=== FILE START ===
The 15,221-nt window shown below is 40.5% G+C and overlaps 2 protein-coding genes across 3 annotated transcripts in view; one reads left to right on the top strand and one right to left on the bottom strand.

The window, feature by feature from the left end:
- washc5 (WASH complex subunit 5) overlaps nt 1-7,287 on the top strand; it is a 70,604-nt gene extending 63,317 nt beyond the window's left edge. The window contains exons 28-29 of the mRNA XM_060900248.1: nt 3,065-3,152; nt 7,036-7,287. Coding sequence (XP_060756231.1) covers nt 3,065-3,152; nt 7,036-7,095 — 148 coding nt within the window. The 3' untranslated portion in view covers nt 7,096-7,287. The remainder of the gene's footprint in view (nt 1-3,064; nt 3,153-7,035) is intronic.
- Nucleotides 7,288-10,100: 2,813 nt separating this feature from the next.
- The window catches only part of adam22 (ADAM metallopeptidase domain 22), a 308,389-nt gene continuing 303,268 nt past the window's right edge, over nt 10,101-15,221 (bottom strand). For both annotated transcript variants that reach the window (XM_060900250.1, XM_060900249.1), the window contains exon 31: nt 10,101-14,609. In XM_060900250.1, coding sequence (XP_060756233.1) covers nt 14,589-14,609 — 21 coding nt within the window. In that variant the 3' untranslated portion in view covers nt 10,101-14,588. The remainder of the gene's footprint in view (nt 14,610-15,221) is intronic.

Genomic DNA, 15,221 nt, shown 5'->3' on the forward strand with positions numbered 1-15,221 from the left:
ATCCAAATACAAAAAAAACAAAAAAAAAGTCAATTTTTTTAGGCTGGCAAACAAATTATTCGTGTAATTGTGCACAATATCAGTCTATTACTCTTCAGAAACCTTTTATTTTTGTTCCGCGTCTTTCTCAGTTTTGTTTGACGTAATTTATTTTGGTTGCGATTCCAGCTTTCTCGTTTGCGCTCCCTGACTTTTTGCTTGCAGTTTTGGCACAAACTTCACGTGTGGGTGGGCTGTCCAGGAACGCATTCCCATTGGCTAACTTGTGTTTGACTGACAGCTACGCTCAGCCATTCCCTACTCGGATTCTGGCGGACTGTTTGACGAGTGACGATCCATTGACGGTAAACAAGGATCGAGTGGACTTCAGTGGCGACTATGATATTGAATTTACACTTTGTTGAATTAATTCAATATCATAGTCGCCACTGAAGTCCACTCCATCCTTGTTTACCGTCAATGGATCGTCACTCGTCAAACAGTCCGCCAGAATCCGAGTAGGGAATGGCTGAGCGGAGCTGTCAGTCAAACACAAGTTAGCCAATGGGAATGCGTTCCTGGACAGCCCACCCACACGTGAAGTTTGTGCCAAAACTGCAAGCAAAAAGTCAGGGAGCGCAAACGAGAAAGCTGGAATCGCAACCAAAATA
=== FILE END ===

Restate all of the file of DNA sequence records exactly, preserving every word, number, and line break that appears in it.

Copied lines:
The 15,221-nt window shown below is 40.5% G+C and overlaps 2 protein-coding genes across 3 annotated transcripts in view; one reads left to right on the top strand and one right to left on the bottom strand.

The window, feature by feature from the left end:
- washc5 (WASH complex subunit 5) overlaps nt 1-7,287 on the top strand; it is a 70,604-nt gene extending 63,317 nt beyond the window's left edge. The window contains exons 28-29 of the mRNA XM_060900248.1: nt 3,065-3,152; nt 7,036-7,287. Coding sequence (XP_060756231.1) covers nt 3,065-3,152; nt 7,036-7,095 — 148 coding nt within the window. The 3' untranslated portion in view covers nt 7,096-7,287. The remainder of the gene's footprint in view (nt 1-3,064; nt 3,153-7,035) is intronic.
- Nucleotides 7,288-10,100: 2,813 nt separating this feature from the next.
- The window catches only part of adam22 (ADAM metallopeptidase domain 22), a 308,389-nt gene continuing 303,268 nt past the window's right edge, over nt 10,101-15,221 (bottom strand). For both annotated transcript variants that reach the window (XM_060900250.1, XM_060900249.1), the window contains exon 31: nt 10,101-14,609. In XM_060900250.1, coding sequence (XP_060756233.1) covers nt 14,589-14,609 — 21 coding nt within the window. In that variant the 3' untranslated portion in view covers nt 10,101-14,588. The remainder of the gene's footprint in view (nt 14,610-15,221) is intronic.

Genomic DNA, 15,221 nt, shown 5'->3' on the forward strand with positions numbered 1-15,221 from the left:
ATCCAAATACAAAAAAAACAAAAAAAAAGTCAATTTTTTTAGGCTGGCAAACAAATTATTCGTGTAATTGTGCACAATATCAGTCTATTACTCTTCAGAAACCTTTTATTTTTGTTCCGCGTCTTTCTCAGTTTTGTTTGACGTAATTTATTTTGGTTGCGATTCCAGCTTTCTCGTTTGCGCTCCCTGACTTTTTGCTTGCAGTTTTGGCACAAACTTCACGTGTGGGTGGGCTGTCCAGGAACGCATTCCCATTGGCTAACTTGTGTTTGACTGACAGCTACGCTCAGCCATTCCCTACTCGGATTCTGGCGGACTGTTTGACGAGTGACGATCCATTGACGGTAAACAAGGATCGAGTGGACTTCAGTGGCGACTATGATATTGAATTTACACTTTGTTGAATTAATTCAATATCATAGTCGCCACTGAAGTCCACTCCATCCTTGTTTACCGTCAATGGATCGTCACTCGTCAAACAGTCCGCCAGAATCCGAGTAGGGAATGGCTGAGCGGAGCTGTCAGTCAAACACAAGTTAGCCAATGGGAATGCGTTCCTGGACAGCCCACCCACACGTGAAGTTTGTGCCAAAACTGCAAGCAAAAAGTCAGGGAGCGCAAACGAGAAAGCTGGAATCGCAACCAAAATA